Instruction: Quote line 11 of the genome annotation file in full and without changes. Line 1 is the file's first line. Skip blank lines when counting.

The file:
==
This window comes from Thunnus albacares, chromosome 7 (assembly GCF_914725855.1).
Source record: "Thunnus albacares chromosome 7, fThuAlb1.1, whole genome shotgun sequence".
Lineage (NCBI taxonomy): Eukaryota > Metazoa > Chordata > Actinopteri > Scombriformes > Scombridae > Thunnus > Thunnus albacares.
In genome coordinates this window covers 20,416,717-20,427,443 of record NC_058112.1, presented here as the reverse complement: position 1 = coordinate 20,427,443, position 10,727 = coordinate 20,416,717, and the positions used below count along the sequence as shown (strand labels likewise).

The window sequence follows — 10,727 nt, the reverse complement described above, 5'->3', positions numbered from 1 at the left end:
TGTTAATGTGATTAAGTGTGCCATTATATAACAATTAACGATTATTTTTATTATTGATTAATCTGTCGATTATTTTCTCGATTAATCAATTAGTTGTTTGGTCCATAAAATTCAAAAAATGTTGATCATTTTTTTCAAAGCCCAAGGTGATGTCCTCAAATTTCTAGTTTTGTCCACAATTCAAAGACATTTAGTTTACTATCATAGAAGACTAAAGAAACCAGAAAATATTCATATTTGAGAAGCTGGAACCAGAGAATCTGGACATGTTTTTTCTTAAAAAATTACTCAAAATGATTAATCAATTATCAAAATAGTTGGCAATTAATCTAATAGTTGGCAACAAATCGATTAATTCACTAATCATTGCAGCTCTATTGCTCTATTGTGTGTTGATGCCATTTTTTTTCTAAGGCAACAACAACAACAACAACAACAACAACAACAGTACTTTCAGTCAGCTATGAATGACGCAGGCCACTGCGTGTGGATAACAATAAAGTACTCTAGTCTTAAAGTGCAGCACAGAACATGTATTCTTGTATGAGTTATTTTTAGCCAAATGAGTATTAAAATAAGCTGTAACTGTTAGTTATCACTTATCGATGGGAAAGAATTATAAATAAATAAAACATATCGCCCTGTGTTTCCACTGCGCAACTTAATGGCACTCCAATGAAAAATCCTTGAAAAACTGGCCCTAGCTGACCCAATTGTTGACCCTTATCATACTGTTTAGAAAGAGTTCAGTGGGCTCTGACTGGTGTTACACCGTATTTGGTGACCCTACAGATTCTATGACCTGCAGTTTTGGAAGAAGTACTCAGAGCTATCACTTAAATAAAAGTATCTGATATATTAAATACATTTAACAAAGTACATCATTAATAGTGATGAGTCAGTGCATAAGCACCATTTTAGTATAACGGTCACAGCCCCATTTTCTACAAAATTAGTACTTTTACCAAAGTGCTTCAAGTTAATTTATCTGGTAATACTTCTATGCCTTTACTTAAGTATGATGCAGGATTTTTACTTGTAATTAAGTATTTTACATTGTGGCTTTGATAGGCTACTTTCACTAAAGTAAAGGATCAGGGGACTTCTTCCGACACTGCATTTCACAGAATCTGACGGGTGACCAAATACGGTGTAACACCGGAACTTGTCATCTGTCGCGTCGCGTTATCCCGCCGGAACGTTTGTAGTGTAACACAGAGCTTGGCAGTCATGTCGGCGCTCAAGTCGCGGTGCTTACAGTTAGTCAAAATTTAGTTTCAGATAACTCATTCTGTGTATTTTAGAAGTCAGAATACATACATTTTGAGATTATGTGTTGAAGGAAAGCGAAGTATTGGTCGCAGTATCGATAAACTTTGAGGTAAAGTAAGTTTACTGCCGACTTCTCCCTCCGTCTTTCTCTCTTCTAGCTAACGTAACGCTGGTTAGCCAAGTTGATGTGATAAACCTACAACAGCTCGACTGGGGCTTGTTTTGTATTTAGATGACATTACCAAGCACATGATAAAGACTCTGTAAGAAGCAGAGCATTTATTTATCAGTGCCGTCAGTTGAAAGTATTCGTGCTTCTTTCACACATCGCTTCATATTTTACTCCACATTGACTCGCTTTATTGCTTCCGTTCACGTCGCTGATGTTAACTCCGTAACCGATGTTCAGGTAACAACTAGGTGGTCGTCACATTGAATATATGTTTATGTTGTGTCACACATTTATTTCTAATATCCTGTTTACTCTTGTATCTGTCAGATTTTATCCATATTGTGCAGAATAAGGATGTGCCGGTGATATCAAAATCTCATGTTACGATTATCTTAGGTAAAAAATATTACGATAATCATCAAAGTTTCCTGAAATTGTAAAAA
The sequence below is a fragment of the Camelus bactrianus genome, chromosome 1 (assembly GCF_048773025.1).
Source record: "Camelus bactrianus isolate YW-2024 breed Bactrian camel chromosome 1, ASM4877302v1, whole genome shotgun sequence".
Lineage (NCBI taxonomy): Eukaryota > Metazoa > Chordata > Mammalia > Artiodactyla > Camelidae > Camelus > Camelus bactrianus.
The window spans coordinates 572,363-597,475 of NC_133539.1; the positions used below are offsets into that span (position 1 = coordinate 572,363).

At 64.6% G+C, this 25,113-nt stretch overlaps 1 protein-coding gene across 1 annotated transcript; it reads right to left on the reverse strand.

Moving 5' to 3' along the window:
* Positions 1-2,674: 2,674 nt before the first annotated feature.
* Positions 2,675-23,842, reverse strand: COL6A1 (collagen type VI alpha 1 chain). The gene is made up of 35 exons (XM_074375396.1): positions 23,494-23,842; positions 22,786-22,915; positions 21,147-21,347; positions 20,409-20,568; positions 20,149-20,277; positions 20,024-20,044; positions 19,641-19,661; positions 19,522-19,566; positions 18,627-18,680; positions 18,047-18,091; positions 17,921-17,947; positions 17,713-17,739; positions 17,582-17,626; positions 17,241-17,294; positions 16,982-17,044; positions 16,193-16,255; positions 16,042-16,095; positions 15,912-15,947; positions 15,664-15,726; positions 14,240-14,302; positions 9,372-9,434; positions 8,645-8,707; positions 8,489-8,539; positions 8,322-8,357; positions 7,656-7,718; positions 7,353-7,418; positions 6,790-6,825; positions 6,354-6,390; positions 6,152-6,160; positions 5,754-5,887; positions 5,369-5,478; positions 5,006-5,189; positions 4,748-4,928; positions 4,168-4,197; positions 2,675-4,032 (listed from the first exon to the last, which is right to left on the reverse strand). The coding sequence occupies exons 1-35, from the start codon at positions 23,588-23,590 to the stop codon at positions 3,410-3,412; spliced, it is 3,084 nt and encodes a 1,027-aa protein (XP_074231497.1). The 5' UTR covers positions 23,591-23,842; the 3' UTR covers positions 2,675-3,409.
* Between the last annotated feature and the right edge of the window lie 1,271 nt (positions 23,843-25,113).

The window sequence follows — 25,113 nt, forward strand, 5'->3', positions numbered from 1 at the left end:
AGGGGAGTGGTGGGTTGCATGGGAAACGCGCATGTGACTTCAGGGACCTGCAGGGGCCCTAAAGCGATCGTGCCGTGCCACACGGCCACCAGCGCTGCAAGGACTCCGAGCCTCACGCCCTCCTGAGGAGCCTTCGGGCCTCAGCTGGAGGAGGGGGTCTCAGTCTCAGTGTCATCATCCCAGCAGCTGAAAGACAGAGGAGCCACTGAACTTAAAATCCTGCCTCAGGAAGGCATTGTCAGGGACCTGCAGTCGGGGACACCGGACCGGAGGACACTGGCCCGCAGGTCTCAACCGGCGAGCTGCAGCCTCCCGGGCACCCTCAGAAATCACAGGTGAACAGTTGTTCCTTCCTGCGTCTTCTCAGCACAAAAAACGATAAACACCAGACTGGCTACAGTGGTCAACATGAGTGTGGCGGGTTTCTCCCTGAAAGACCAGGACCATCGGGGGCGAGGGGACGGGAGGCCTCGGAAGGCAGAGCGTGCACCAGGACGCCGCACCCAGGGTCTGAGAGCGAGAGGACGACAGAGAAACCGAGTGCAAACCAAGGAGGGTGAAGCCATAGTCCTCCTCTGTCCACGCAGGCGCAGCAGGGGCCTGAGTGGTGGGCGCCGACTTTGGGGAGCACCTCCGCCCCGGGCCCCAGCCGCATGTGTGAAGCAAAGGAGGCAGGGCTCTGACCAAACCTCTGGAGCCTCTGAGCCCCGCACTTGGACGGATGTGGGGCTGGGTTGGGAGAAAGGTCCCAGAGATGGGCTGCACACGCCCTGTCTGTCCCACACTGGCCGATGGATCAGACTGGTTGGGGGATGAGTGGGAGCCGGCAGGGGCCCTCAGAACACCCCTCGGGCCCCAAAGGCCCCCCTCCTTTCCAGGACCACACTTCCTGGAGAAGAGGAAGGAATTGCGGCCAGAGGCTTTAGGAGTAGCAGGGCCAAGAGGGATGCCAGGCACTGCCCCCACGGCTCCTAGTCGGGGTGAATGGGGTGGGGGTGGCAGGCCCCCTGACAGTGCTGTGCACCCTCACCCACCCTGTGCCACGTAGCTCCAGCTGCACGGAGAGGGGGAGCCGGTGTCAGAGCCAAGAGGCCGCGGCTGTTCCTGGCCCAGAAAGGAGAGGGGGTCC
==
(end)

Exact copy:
At 64.6% G+C, this 25,113-nt stretch overlaps 1 protein-coding gene across 1 annotated transcript; it reads right to left on the reverse strand.